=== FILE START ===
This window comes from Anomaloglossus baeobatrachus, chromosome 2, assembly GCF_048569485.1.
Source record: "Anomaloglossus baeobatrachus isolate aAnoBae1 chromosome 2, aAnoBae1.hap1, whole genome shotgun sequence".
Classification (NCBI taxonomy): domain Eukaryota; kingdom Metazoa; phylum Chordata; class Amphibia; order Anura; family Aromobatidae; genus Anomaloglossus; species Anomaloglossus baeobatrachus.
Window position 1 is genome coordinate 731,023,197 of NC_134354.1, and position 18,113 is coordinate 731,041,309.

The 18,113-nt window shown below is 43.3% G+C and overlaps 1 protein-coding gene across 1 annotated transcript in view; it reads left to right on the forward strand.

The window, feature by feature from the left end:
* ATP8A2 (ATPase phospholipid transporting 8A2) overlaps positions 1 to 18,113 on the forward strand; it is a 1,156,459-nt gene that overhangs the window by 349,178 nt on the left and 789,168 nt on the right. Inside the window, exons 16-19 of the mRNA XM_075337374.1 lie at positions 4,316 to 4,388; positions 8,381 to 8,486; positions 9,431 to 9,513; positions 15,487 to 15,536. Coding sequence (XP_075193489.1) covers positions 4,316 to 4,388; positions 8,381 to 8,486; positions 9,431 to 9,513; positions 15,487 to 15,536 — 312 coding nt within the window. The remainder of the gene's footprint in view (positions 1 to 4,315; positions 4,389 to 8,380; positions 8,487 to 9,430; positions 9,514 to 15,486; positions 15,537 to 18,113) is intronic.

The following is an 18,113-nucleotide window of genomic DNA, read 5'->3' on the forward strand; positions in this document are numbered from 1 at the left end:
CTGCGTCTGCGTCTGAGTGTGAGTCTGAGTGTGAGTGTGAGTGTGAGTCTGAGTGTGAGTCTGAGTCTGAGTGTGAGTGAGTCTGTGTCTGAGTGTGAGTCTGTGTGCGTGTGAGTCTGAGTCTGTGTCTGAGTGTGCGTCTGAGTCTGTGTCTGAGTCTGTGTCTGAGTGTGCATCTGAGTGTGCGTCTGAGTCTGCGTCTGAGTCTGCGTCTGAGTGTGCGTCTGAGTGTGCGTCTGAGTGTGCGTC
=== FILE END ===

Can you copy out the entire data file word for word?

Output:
This window comes from Anomaloglossus baeobatrachus, chromosome 2, assembly GCF_048569485.1.
Source record: "Anomaloglossus baeobatrachus isolate aAnoBae1 chromosome 2, aAnoBae1.hap1, whole genome shotgun sequence".
Classification (NCBI taxonomy): domain Eukaryota; kingdom Metazoa; phylum Chordata; class Amphibia; order Anura; family Aromobatidae; genus Anomaloglossus; species Anomaloglossus baeobatrachus.
Window position 1 is genome coordinate 731,023,197 of NC_134354.1, and position 18,113 is coordinate 731,041,309.

The 18,113-nt window shown below is 43.3% G+C and overlaps 1 protein-coding gene across 1 annotated transcript in view; it reads left to right on the forward strand.

The window, feature by feature from the left end:
* ATP8A2 (ATPase phospholipid transporting 8A2) overlaps positions 1 to 18,113 on the forward strand; it is a 1,156,459-nt gene that overhangs the window by 349,178 nt on the left and 789,168 nt on the right. Inside the window, exons 16-19 of the mRNA XM_075337374.1 lie at positions 4,316 to 4,388; positions 8,381 to 8,486; positions 9,431 to 9,513; positions 15,487 to 15,536. Coding sequence (XP_075193489.1) covers positions 4,316 to 4,388; positions 8,381 to 8,486; positions 9,431 to 9,513; positions 15,487 to 15,536 — 312 coding nt within the window. The remainder of the gene's footprint in view (positions 1 to 4,315; positions 4,389 to 8,380; positions 8,487 to 9,430; positions 9,514 to 15,486; positions 15,537 to 18,113) is intronic.

The following is an 18,113-nucleotide window of genomic DNA, read 5'->3' on the forward strand; positions in this document are numbered from 1 at the left end:
CTGCGTCTGCGTCTGAGTGTGAGTCTGAGTGTGAGTGTGAGTGTGAGTCTGAGTGTGAGTCTGAGTCTGAGTGTGAGTGAGTCTGTGTCTGAGTGTGAGTCTGTGTGCGTGTGAGTCTGAGTCTGTGTCTGAGTGTGCGTCTGAGTCTGTGTCTGAGTCTGTGTCTGAGTGTGCATCTGAGTGTGCGTCTGAGTCTGCGTCTGAGTCTGCGTCTGAGTGTGCGTCTGAGTGTGCGTCTGAGTGTGCGTC